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Ornate window transom, photo by Pete Rienhard

Nick Oldenburg and Paul Carter, Historic Restoration Award, Joseph Cooke House, 125 Hope Street

Built in 1819, but originally located on Power Street, the Joseph Cooke House is a handsome 2 ½ story, 5 bay wide Federal period residence with a hipped roof, paneled balustrade, and tall roof-top monitor. Cooke was a prominent businessman who built the house on land he had inherited from his grandfather, Governor Nicholas Cooke. The house was moved around the corner to its present location facing Hope Street in 1885.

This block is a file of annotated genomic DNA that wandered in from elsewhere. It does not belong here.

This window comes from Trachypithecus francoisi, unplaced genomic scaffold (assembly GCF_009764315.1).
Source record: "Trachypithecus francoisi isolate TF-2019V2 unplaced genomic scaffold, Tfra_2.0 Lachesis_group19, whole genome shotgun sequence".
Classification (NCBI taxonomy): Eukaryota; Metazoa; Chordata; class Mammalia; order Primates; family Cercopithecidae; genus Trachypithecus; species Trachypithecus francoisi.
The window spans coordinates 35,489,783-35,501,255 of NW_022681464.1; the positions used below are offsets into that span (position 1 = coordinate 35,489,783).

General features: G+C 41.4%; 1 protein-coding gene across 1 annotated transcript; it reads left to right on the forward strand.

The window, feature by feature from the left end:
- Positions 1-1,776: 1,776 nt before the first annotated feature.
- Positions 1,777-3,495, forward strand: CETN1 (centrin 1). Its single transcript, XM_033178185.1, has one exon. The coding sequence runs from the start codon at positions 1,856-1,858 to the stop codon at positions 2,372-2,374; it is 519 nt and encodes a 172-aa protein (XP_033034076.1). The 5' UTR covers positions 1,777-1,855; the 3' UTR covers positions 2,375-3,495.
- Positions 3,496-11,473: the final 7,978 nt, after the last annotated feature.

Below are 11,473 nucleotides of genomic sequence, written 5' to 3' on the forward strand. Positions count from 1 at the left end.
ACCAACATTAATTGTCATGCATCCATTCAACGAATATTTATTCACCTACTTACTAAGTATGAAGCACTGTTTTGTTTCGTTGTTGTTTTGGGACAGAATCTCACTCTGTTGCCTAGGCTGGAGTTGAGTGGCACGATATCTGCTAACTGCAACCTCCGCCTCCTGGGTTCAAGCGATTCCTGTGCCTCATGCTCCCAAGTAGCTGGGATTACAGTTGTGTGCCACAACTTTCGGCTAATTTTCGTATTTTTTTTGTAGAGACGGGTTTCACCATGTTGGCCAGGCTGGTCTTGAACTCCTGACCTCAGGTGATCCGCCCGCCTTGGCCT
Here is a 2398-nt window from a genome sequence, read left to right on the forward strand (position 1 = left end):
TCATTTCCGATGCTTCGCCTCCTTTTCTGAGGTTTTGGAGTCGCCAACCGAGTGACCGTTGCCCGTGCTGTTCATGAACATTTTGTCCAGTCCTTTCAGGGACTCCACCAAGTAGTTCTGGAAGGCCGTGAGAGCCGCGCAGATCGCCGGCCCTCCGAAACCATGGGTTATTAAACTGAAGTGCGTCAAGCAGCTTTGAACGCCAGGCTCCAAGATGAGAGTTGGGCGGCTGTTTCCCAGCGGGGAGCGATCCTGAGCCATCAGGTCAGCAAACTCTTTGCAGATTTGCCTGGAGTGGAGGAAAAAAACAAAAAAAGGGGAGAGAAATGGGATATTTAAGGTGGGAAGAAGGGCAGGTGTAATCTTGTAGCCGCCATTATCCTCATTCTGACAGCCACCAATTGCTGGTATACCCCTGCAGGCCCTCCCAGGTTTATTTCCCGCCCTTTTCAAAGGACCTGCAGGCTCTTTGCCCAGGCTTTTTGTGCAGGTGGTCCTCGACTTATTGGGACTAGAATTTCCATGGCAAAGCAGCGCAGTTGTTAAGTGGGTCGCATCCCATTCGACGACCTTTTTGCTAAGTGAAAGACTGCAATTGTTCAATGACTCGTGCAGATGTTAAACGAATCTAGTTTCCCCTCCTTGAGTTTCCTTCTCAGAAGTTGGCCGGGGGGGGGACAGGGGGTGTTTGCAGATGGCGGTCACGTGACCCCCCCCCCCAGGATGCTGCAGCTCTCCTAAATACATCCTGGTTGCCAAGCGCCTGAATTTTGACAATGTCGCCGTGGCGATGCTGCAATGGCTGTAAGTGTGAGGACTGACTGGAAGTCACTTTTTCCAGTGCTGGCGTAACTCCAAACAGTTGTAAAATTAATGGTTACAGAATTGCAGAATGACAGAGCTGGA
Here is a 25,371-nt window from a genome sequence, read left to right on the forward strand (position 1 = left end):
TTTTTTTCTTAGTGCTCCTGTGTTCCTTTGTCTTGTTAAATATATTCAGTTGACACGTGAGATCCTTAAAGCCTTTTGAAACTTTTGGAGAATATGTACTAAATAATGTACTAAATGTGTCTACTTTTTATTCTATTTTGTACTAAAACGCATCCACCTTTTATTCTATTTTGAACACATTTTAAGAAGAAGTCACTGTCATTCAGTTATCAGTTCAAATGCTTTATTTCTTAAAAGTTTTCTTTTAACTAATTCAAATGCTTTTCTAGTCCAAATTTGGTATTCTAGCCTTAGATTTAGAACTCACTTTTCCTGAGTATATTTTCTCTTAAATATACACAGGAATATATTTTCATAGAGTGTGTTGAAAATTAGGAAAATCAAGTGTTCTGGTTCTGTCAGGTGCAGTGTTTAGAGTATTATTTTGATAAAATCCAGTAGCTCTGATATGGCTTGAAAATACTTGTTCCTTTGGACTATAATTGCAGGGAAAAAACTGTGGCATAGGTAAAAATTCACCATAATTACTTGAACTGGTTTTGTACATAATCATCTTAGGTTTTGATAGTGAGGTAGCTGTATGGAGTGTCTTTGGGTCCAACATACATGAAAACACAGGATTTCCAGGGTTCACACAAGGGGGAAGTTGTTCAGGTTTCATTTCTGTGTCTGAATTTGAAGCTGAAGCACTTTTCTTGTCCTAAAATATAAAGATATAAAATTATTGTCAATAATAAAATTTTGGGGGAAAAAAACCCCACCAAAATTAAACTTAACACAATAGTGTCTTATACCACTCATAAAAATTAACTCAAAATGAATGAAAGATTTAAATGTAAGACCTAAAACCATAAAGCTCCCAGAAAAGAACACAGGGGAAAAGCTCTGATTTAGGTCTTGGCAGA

Architecturally there have been a number of significant alterations made to the house over time. When the house was bought by the current owners it had been cut-up into apartments and was suffering from neglect and structural deterioration. The roofing was literally falling off, as was the stucco finish that had been applied over the original clapboards at the rear ell. Interior systems, as well as the kitchen and baths, were antiquated. In addition to the structural problems, by this point in time the house had become fully surrounded by Brown University dormitory and classroom buildings and was losing its historic context. The owners, along with the help of Clifford M. Renshaw Architects, Site Specific, LCC, and Heritage Restoration, Inc., have now totally restored and refurbished the house on the interior and the exterior.